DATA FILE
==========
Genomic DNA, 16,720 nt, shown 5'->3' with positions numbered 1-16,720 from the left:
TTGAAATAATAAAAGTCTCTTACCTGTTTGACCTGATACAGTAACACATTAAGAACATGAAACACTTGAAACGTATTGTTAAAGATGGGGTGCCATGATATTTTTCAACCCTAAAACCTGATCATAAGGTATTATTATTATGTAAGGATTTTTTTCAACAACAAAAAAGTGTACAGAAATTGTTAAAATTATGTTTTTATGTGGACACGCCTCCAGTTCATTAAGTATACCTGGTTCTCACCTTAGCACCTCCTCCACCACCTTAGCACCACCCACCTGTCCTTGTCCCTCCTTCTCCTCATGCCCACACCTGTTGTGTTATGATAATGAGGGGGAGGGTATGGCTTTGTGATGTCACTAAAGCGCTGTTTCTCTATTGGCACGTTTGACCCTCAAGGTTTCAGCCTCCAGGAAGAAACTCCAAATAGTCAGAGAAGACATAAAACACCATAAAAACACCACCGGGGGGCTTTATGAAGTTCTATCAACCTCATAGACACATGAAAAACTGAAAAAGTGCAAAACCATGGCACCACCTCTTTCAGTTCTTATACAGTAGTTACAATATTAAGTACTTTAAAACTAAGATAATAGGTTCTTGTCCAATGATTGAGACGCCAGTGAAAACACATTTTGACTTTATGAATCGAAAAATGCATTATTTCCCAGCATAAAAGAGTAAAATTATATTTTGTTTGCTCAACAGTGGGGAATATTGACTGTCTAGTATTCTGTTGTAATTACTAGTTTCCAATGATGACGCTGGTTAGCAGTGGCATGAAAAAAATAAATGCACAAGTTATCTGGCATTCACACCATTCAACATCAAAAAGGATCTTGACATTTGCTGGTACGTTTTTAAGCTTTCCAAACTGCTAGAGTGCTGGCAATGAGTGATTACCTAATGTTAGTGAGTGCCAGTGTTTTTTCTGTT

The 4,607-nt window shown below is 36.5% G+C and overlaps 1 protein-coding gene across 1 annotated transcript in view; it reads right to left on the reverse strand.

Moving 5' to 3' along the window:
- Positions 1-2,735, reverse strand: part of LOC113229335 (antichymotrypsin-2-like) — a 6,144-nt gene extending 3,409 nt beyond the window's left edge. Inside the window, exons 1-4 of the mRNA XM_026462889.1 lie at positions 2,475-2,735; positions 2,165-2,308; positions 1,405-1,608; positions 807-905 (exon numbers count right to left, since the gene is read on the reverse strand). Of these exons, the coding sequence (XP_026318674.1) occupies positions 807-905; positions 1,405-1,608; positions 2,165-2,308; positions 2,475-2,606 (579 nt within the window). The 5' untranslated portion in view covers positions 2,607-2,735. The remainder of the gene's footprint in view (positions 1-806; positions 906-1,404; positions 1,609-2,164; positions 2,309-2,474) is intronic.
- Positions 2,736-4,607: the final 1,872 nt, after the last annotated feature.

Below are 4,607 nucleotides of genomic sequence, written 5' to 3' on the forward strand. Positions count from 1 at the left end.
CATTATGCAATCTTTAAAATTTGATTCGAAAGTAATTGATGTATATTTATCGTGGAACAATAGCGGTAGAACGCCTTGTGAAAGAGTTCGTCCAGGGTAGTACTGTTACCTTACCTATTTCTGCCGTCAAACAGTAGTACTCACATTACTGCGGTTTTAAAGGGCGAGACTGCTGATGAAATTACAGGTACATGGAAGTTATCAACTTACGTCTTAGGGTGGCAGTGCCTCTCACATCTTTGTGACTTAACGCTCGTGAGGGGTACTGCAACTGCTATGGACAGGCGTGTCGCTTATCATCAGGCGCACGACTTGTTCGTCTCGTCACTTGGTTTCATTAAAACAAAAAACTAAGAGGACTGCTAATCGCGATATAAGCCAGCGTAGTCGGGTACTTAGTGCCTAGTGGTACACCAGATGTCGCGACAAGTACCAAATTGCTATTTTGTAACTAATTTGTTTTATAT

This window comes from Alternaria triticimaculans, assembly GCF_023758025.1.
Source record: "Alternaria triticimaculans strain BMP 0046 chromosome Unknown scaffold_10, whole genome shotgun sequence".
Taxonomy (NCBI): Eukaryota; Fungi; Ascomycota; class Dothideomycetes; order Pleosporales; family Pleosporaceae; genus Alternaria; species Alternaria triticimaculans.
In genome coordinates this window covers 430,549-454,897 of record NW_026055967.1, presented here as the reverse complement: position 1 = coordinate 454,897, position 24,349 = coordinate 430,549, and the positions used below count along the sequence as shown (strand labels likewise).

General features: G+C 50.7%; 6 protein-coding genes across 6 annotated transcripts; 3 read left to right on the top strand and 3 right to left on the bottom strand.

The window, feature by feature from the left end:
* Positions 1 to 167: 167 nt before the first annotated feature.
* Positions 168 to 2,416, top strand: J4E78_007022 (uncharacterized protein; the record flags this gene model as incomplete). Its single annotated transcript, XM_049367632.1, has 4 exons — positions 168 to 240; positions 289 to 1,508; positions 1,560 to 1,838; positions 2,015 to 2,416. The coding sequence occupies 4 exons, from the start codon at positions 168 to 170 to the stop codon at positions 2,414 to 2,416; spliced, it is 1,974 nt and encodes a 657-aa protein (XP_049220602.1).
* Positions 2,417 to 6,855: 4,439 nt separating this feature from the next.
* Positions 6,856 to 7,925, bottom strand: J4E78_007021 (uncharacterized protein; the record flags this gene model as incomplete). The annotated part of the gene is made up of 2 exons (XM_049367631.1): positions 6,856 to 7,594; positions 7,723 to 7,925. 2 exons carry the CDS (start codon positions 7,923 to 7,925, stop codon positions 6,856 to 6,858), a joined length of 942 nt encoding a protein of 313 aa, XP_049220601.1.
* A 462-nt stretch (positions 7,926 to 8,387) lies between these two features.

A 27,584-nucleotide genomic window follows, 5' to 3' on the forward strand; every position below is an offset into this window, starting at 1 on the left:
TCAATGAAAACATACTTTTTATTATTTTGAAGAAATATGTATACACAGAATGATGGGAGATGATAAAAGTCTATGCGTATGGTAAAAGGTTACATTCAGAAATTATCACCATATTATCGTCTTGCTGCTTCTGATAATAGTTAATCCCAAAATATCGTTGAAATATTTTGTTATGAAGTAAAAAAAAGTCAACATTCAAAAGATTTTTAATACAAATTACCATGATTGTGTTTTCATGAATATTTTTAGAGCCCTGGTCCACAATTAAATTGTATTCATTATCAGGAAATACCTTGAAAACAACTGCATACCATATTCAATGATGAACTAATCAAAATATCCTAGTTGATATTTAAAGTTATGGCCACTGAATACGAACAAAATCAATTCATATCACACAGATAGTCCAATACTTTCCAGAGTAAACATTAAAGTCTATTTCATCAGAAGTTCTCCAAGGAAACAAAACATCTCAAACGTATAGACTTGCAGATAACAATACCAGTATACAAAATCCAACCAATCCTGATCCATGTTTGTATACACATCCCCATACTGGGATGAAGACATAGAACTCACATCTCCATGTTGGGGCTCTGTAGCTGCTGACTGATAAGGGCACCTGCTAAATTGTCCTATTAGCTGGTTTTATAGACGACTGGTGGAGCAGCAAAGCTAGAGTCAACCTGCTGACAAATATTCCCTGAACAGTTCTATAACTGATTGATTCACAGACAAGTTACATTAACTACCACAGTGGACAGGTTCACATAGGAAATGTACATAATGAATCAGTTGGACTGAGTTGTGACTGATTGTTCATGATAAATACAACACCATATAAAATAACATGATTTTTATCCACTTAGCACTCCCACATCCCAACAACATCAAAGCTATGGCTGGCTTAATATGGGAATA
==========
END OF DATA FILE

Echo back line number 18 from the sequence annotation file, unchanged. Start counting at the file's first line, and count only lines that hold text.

* Positions 6,856 to 7,925, bottom strand: J4E78_007021 (uncharacterized protein; the record flags this gene model as incomplete). The annotated part of the gene is made up of 2 exons (XM_049367631.1): positions 6,856 to 7,594; positions 7,723 to 7,925. 2 exons carry the CDS (start codon positions 7,923 to 7,925, stop codon positions 6,856 to 6,858), a joined length of 942 nt encoding a protein of 313 aa, XP_049220601.1.